News from and on Japan, May 28 – June 10, 2017
Who would win a war between China and Japan? Tokyo to take-over London’s role as major financial hub? Taizo Son on entrepreneurship in Japan and why to bring your high heels to Osaka?
Mixed signals about economic developments in Japan: Abenomics is working and at the same time the number of households on welfare increased. Without doubt it is partly the result of a greying society, but it also marks the increasing gap in wealth between the haves and the have-nots like in any other rich nation. But there was more to report from and on Japan in the last 2 weeks:
- This week Japan’s Diet (Lower House) approved a legal change to allow 83-year-old Emperor Akihito to abdicate. That should be welcome news for Japan’s Emperor Akihito. But, writes Japan Today, “many Japanese believe it is also time to properly address a potential succession crisis of the imperial family under the current male-only inheritance rule. The abdication law was enacted Friday after parliament adopted a resolution calling on the government to consider ways to secure a stable imperial succession, but a deadline for drawing a conclusion was omitted from the clause.” Part of the debate focuses on the many duties Japan’s Emperor has to perform as head of state. With a dwindling Imperial family to take up more duties, one should have appreciation for the way the current 83-year old monarch fulfils his duties.
- In 1987 the Japanese government created the post of ‘special adviser to the Cabinet Office’ – and now there are 12 of them. The Nikkei carried an article “Meet the intellectual muscle behind Japan’s prime minister” and describes the most important members. Interesting to see who are the persons behind “Abenomics”. One of them is a professor emeritus of Harvard (who invited Noel Prize laureates Stiglitz and Krugman to meet with PM Abe), another is Etsuro Honda, former professor at Shizuoka University and now Japan’s ambassador to Zurich.
- With an American President whose words are not always reassuring Japan’s leaders when it would come to a not-hoped for clash between Chin ad Japan, and China becoming more and more assertive in claiming territory, The National Interest just reprinted an article by James Holmes, Professor of Strategy at the US Naval War College: Who would win a war between China and Japan? “A Sino-Japanese war could break out over matters Westerners deem inconsequential. It would be a coalition war, and it could be big, bad, and long. The US-Japan alliance might appear solid in the early going, obscuring subterranean fractures within the alliance. Yet transpacific unity might dissipate should the struggle wear on and American resolve flag – exposing these fissures.” Also Forbes carried an article on the subject: “China Sets An Easier Goal In Its Dangerous Maritime Contest With Japan”. Let’s hope that reason wins over emotion.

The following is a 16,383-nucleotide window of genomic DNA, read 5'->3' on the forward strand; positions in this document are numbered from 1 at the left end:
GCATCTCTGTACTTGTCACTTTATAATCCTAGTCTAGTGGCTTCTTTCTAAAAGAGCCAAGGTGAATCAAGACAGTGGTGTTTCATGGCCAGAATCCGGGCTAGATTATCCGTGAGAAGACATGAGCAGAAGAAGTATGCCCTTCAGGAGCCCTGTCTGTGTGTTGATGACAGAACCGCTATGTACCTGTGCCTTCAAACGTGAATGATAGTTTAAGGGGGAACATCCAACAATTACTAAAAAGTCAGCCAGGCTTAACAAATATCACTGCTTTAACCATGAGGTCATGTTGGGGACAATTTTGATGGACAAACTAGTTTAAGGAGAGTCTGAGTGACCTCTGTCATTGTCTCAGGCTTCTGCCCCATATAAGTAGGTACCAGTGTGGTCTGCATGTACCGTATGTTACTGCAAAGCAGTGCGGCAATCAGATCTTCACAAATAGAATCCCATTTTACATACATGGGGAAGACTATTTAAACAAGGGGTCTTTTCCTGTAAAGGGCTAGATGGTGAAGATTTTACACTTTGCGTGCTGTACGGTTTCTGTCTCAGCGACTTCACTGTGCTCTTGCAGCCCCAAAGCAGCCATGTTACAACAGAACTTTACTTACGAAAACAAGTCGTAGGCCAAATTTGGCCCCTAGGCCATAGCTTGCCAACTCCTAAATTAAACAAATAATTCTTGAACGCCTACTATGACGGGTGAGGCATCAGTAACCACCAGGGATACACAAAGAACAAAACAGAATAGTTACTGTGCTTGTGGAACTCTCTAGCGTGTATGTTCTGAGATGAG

- Brexit, and now for sure Ms. May’s disappointing election results, provoked Tokyo’s Governor Ms. Yuriko Koike to position Tokyo as a top financial hub. “We need to seize the chance,” Koike said, pointing to the British general election Thursday and uncertainty surrounding the status of London as a major financial center. Among her key proposals: lowering taxes for financial services companies to levels in line with global peers, such as London and New York; making the city an easier and more comfortable place to live in; and attracting more foreign financial companies to Tokyo. The strategy is aimed at making the most of Japan’s underutilized assets, such as the trillions of dollars its citizens have in savings accounts as well as the nation’s strong engineering base. “We will attract and nurture financial technology companies and asset managers, and make Tokyo the center of the fintech industry,” Koike said.